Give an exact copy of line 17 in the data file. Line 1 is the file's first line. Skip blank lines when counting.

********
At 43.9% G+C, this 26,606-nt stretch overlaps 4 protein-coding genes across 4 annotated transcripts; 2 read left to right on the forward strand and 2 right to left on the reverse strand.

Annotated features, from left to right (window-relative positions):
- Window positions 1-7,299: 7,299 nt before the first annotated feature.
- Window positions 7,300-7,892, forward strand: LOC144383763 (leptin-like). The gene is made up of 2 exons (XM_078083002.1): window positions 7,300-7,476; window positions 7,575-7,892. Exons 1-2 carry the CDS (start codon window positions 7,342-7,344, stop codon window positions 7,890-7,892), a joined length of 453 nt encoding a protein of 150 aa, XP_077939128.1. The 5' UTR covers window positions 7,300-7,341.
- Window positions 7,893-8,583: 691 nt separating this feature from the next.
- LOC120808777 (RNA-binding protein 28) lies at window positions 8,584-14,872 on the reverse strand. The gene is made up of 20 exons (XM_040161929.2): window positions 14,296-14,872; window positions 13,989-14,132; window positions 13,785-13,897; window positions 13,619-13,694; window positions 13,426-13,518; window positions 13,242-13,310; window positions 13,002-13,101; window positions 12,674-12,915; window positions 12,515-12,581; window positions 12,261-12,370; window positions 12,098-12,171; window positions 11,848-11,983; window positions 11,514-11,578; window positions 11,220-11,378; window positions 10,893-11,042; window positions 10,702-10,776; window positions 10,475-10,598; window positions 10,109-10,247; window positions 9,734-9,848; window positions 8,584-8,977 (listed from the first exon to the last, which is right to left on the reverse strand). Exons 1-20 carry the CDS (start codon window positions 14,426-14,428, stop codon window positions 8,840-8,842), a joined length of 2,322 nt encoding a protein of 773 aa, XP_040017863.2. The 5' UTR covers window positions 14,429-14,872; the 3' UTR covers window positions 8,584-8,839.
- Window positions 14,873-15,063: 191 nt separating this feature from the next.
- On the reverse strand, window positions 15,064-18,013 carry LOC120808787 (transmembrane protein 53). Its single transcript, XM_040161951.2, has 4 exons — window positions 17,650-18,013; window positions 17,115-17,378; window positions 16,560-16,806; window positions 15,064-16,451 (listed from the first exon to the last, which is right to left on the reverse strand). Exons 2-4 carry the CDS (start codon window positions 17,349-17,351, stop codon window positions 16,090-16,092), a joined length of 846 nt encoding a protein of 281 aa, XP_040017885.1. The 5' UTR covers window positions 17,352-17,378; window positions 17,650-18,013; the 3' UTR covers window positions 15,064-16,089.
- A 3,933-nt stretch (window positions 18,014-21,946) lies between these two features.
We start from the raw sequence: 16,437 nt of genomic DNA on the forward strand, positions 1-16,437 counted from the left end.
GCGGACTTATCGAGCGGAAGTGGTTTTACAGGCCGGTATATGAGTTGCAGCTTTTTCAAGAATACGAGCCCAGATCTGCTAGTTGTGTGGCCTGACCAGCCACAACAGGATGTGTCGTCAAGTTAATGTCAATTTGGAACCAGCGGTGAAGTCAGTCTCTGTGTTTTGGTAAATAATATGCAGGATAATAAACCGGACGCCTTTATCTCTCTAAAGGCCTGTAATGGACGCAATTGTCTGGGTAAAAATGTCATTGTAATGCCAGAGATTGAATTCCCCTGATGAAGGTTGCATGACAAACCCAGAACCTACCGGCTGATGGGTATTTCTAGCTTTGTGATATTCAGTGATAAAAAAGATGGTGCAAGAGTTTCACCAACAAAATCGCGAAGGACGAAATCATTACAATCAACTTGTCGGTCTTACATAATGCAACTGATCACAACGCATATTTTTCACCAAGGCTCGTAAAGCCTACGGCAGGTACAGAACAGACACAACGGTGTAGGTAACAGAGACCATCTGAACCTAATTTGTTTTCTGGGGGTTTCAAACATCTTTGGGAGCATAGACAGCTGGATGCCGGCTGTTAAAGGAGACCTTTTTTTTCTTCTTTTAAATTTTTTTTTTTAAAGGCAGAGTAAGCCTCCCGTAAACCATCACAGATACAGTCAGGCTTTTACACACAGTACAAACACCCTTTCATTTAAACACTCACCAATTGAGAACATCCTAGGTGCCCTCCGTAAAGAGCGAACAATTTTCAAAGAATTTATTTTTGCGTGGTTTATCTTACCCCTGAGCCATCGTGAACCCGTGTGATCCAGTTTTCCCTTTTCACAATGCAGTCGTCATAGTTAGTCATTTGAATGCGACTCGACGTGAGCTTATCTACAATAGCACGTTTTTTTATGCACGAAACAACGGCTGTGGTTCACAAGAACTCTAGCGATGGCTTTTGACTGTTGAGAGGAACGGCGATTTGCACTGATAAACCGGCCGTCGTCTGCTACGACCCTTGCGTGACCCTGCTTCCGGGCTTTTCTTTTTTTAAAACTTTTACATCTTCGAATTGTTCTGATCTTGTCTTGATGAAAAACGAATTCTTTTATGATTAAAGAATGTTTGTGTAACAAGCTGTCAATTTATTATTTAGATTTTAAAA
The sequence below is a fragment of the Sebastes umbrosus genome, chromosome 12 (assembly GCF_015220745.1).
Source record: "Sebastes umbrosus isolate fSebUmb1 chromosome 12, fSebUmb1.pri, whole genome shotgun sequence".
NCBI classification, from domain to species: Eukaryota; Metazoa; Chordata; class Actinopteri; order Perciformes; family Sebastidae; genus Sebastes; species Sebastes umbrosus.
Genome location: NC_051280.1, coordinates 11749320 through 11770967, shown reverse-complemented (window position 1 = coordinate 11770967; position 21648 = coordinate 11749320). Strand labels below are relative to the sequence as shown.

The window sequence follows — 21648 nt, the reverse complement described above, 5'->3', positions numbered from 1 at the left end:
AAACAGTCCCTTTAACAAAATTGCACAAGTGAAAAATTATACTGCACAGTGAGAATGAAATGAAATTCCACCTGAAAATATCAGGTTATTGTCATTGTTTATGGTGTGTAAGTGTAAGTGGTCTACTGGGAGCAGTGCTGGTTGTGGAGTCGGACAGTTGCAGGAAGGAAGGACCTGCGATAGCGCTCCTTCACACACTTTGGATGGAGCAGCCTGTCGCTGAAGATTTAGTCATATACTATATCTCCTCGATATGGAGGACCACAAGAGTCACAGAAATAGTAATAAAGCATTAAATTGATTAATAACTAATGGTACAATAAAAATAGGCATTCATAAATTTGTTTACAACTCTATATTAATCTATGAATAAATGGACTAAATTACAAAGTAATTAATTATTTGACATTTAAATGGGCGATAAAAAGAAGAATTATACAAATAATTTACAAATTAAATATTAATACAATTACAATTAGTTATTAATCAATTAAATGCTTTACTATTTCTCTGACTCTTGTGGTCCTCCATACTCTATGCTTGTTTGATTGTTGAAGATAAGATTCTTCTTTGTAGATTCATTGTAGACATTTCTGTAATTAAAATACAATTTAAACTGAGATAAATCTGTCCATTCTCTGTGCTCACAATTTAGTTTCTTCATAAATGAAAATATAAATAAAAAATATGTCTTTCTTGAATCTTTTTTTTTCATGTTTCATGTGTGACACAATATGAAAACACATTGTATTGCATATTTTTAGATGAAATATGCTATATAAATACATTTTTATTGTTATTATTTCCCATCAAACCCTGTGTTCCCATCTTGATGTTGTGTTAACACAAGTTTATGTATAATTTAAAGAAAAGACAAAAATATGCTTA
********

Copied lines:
AAACAGTCCCTTTAACAAAATTGCACAAGTGAAAAATTATACTGCACAGTGAGAATGAAATGAAATTCCACCTGAAAATATCAGGTTATTGTCATTGTTTATGGTGTGTAAGTGTAAGTGGTCTACTGGGAGCAGTGCTGGTTGTGGAGTCGGACAGTTGCAGGAAGGAAGGACCTGCGATAGCGCTCCTTCACACACTTTGGATGGAGCAGCCTGTCGCTGAAGATTTAGTCATATACTATATCTCCTCGATATGGAGGACCACAAGAGTCACAGAAATAGTAATAAAGCATTAAATTGATTAATAACTAATGGTACAATAAAAATAGGCATTCATAAATTTGTTTACAACTCTATATTAATCTATGAATAAATGGACTAAATTACAAAGTAATTAATTATTTGACATTTAAATGGGCGATAAAAAGAAGAATTATACAAATAATTTACAAATTAAATATTAATACAATTACAATTAGTTATTAATCAATTAAATGCTTTACTATTTCTCTGACTCTTGTGGTCCTCCATACTCTATGCTTGTTTGATTGTTGAAGATAAGATTCTTCTTTGTAGATTCATTGTAGACATTTCTGTAATTAAAATACAATTTAAACTGAGATAAATCTGTCCATTCTCTGTGCTCACAATTTAGTTTCTTCATAAATGAAAATATAAATAAAAAATATGTCTTTCTTGAATCTTTTTTTTTCATGTTTCATGTGTGACACAATATGAAAACACATTGTATTGCATATTTTTAGATGAAATATGCTATATAAATACATTTTTATTGTTATTATTTCCCATCAAACCCTGTGTTCCCATCTTGATGTTGTGTTAACACAAGTTTATGTATAATTTAAAGAAAAGACAAAAATATGCTTA